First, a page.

[OpenID board] GCN (Government Computer News) covers OpenID
chris.messina at gmail.com
Fri Sep 25 17:23:52 UTC 2009
The article is here:
Unfortunately, it suffers from a number of inaccuracies or misleading
statements, which may warrant a simple blog post welcoming this
review, but highlighting some clarifications:
"OpenID is fundamentally a way you can use your browser to
authenticate to a Web site by using a third-party identity provider,"
said Drummond Reed, one of the founding board members of the OpenID
Foundation, which oversees OpenID.
>> Drummond was indeed a founding member of the OIDF, but this quote makes it sound like he's speaking on behalf of the OIDF board, which I don't think was his intention...
"For users, the chief appeal of OpenID is that it could provide a
single name and password combination for a wide variety of sites."
>> This kind of language concerns me — and I've recently heard feedback that the government will be able to "get your Facebook password" if you use OpenID on a government site... while the convenience of this statement is not to be ignored, it should be clarified that one's password is NEVER shared with an OpenID consumer/relying party (or the government!).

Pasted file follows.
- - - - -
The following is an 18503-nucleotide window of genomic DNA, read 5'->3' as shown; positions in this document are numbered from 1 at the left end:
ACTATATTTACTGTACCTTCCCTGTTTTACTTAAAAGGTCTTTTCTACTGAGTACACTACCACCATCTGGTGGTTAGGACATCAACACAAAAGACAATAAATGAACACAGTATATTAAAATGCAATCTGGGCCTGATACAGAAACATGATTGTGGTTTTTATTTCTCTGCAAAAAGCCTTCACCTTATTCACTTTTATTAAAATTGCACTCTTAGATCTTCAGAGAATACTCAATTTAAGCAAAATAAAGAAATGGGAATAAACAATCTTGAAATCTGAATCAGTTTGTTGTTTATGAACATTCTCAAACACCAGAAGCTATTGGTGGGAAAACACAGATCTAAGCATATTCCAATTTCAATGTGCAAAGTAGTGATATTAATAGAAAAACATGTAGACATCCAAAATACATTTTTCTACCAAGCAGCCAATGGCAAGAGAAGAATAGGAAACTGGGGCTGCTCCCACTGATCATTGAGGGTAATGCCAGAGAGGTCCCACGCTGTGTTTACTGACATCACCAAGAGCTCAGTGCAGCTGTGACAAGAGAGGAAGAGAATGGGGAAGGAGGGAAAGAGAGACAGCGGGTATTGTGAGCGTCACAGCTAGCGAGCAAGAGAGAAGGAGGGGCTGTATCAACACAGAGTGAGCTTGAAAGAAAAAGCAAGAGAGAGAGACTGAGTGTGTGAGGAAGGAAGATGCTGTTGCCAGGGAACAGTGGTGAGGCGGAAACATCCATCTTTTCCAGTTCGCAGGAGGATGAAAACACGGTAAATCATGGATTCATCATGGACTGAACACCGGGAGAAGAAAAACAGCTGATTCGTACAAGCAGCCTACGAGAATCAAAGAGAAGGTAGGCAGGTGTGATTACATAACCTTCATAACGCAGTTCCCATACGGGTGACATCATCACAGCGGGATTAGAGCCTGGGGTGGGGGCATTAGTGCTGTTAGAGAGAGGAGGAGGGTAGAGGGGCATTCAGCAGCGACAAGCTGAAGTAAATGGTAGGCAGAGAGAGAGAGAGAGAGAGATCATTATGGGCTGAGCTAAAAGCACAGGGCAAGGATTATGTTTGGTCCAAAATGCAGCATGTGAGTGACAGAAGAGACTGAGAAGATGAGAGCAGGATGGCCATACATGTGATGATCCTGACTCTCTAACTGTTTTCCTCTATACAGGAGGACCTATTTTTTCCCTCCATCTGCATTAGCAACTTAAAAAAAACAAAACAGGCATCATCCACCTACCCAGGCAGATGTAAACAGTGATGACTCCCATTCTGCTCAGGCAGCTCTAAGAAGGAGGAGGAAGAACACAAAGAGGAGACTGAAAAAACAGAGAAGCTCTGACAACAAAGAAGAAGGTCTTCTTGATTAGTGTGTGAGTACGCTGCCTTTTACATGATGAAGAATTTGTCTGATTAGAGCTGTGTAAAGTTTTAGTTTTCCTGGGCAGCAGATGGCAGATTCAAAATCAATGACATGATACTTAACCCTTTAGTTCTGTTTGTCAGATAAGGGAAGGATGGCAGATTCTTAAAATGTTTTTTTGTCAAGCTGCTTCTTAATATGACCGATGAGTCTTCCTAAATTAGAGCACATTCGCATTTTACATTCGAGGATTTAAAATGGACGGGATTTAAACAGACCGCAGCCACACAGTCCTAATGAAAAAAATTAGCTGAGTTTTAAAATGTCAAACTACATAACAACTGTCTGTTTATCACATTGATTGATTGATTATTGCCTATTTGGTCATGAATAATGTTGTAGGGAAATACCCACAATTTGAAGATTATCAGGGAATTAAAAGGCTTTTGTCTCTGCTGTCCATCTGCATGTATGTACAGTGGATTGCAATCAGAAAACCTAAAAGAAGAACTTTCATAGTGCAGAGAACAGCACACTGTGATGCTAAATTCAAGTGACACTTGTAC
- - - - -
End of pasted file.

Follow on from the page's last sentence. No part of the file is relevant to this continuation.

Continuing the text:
"The list of consumer Web sites that accept OpenID as credentials is
growing, even if they lean toward the geeky side: Slashdot, Facebook,
Google, Technorati, LiveJournal and Yahoo. "
>> Google, Yahoo and Technorati do not accept OpenID credentials, AFAIK. They provide them, but do not accept them.
"The OpenID Foundation says more than 27,000 sites use the protocol,
although actual use on the part of the Web populace remains an open
question: One Internet service, called WetPaint, dropped support for
OpenID, noting that of its 1 million registered users, only 200 logged
on with OpenID accounts. Other sites, such as Facebook and Google,
hide their OpenID log-on pages."
>> As of July, according to Janrain, it looks like we're closer to 50K relying parties:
And, while it's true that Wetpaint removed OpenID from their site, I
can personally attest to how AWFUL their implementation was:
Also, Google doesn't so much as hide their OpenID logon pages as they
don't support it (unless we're talking about Google Apps for your
"A Web site that uses OpenID credentials assumes only that any OpenID
provider is supplying verification that a person wishing to register
under a certain account knows the password of that account, the OpenID
Foundation’s Reed said. "
>> Once again, it would appear that Drummond is speaking on behalf of the OpenID Foundation.
Otherwise, it's a pretty good article.
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